Run, Ava, run!

Your sister is a recovering alcoholic and a junkie who won't go near her mother or your sister because they drove her to that sort of behaviour. Oh, and Mommy Dearest and Tanni-poohs are pretty ace drunks, themselves.

(Sorry, Louisiana, but there are several shades of alcoholics too, and Tanya and Cora are incorporated therein. They use any excuse for a drink - a celebration, a depression, stress, feeling lonely, feeling hemmed in, boredom. In fact, Cora manages a good buzz all the time). They're drunks.

Maybe Ava is  drunk too. Or bi-polar. Or a sex maniac. Or a serial killer. Who knows?

What I do know is that Ava was Cora's secret. And she had a right to keep her a secret from everyone. Tanya went after her sister for her own end - not for any benefit she could do Ava in any way.

On Digital Spy, there's a thread about Tanya's right to meet and know her sister. Quite simply, she has no rights on this score, and she doesn't know the damage she may have incurred because of this - not just to Ava, but also to Cora. Ava has lived her life and has actually benefitted from being adopted. Cora had moved on also. Neither of those instances were down to Tanya, but due to her interference, she's probably opened a can of worms which won't be closed now until some overt damage is done.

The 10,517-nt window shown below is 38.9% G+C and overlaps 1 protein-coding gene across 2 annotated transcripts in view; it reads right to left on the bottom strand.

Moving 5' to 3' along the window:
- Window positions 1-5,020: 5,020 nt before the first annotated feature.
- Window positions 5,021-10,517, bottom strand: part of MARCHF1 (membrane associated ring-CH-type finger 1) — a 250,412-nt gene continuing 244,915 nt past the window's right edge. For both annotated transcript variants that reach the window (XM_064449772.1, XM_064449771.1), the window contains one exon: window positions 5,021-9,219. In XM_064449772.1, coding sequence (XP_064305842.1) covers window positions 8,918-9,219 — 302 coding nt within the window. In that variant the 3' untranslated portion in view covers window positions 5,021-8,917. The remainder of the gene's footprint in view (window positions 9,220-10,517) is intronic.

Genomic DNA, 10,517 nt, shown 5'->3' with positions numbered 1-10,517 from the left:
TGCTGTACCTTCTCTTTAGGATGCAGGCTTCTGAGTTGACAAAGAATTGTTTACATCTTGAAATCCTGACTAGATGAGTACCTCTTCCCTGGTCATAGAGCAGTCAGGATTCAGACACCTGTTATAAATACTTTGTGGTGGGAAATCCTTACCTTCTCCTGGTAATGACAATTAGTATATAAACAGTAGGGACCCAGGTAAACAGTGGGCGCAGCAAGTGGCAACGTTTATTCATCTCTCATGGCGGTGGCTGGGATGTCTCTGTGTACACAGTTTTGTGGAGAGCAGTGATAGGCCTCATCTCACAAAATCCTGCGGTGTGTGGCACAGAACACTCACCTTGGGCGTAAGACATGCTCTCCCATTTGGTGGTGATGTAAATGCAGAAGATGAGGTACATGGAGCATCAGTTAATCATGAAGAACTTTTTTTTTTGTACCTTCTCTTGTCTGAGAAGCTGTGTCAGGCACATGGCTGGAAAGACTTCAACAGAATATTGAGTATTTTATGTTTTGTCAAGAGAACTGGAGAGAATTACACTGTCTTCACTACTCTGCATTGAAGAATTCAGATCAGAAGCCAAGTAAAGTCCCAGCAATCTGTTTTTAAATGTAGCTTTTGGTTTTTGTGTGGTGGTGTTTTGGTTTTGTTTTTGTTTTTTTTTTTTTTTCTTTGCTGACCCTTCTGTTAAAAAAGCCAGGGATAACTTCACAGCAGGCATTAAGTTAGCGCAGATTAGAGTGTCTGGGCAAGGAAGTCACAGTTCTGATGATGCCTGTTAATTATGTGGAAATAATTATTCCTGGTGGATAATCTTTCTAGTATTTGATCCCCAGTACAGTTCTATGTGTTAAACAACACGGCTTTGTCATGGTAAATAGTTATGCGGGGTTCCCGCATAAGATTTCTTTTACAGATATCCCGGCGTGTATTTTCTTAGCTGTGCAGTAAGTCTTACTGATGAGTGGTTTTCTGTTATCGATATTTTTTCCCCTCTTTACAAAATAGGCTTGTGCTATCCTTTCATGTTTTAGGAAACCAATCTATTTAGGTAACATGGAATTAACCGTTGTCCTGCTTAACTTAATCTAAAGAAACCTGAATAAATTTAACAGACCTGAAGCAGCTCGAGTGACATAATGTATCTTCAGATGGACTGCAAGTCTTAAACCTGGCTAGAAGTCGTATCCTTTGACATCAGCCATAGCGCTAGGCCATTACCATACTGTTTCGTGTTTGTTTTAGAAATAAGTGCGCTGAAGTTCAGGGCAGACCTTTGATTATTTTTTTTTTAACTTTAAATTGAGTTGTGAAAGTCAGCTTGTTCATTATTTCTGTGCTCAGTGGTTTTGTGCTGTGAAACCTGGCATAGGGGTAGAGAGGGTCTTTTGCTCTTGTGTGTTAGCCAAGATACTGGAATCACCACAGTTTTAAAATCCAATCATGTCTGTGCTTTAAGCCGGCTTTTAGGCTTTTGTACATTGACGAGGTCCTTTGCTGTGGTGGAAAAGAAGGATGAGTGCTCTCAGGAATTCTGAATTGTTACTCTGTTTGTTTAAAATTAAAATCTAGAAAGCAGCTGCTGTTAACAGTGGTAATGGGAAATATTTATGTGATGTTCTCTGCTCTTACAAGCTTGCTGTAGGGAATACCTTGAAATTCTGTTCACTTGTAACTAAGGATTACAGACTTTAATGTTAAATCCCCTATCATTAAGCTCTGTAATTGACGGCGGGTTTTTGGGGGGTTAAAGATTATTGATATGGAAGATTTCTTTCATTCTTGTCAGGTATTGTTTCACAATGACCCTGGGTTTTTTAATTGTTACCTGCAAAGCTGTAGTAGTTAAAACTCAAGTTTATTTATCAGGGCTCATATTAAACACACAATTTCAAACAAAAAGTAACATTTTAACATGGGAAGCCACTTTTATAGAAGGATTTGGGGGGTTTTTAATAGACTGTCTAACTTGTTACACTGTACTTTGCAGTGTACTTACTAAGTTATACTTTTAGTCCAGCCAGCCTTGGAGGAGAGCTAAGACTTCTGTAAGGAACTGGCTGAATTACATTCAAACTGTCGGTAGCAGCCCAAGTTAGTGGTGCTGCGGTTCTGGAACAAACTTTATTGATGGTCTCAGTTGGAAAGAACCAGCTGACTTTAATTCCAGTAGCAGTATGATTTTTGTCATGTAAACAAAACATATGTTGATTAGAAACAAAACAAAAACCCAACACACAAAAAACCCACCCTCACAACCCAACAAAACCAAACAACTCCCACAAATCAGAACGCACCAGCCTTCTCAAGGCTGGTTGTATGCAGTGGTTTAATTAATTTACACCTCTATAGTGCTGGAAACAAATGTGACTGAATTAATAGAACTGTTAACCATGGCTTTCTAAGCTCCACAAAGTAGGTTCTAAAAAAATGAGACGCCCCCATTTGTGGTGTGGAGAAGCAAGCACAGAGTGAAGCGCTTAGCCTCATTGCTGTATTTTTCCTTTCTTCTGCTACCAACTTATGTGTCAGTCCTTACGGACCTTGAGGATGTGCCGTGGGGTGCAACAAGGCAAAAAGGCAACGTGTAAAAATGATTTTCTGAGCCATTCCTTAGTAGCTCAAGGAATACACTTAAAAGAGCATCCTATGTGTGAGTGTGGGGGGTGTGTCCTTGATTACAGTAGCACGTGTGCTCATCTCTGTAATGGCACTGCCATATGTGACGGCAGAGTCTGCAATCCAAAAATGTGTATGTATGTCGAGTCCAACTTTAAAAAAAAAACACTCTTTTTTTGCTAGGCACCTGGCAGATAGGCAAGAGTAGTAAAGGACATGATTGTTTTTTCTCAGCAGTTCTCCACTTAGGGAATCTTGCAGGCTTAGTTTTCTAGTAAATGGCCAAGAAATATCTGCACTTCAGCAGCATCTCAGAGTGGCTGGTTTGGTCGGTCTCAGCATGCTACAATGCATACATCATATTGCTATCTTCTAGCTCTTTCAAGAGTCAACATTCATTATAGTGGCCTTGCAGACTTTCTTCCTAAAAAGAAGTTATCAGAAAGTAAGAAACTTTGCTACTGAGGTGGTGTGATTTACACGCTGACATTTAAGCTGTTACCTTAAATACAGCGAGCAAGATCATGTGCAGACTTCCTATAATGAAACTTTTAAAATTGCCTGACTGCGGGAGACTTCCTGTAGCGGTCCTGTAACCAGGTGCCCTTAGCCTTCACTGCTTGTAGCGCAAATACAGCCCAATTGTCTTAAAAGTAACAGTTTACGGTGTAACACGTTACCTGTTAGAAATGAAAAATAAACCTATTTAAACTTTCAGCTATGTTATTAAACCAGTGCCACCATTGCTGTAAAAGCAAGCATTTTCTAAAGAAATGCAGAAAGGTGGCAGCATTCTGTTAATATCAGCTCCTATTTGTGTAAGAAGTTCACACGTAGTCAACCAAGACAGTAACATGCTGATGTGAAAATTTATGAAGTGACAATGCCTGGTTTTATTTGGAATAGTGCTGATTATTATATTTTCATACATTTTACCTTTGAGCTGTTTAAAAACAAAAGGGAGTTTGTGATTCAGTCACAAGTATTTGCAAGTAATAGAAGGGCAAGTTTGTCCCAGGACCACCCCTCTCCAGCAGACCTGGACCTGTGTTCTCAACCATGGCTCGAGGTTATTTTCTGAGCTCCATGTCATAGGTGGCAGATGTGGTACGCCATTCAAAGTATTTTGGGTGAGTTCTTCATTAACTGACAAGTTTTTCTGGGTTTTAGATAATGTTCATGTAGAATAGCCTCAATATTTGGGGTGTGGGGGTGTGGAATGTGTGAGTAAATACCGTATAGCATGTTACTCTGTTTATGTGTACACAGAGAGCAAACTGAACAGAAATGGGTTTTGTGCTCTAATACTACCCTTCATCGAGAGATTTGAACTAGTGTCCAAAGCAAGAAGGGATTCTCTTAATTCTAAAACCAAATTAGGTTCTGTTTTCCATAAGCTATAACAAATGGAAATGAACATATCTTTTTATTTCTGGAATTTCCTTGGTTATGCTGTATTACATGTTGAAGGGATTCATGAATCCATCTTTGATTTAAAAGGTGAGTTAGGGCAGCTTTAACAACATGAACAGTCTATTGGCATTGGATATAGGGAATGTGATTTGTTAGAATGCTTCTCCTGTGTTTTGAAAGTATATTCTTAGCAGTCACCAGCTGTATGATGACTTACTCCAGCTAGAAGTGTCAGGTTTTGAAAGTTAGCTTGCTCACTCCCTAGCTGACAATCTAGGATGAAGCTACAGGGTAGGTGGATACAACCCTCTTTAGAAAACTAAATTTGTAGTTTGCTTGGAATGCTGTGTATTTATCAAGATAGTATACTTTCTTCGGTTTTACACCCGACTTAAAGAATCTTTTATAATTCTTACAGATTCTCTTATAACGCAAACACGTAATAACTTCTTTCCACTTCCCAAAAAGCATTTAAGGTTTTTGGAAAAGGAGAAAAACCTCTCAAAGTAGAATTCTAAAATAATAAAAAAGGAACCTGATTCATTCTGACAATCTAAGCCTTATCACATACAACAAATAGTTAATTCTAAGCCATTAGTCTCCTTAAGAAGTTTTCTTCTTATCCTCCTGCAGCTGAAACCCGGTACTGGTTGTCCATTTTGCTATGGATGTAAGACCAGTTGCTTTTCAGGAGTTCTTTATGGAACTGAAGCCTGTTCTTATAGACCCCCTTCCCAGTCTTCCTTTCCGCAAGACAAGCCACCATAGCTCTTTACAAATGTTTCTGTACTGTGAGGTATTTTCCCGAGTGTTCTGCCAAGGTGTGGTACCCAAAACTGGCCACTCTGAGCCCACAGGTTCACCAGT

One of the commentators on Digital Spy, Mormon Girl, is badgering to the point of trolling the point that Tanya has every right to know her sister. No. She doesn't. If her sister denies her access to her person and Tanya persists, Tanya is breaking the law and can be prosecuted. 

The point, however, with Mormon Girl's insistance in pursuing this argument, even though other commentators have either pointedly ignored her or told her succinctly that they aren't interested in discussing this, is that Mormon Girl is autistic and is using her autism and her obsessive questioning and obsession with the Brannings as a means of pushing her religion and its quest for converts onto the forum.

Who's going to push back at anyone with a disability, right? It's not wrong to do so, especially if the disabled person in question is using that disability in order to promote an agenda of his or her own.

Tanya has no right to know her sudden sister, and Mormon Girl has no right to propagate her religious beliefs, especially cloaked in the disguise of her disability.

1 comment:

  1. You know what they say, give a dog a bone. Mormon Girl, obsessive-compulsive as she is, sunk her teeth into this theory about Tanya's rights and refuses to let go.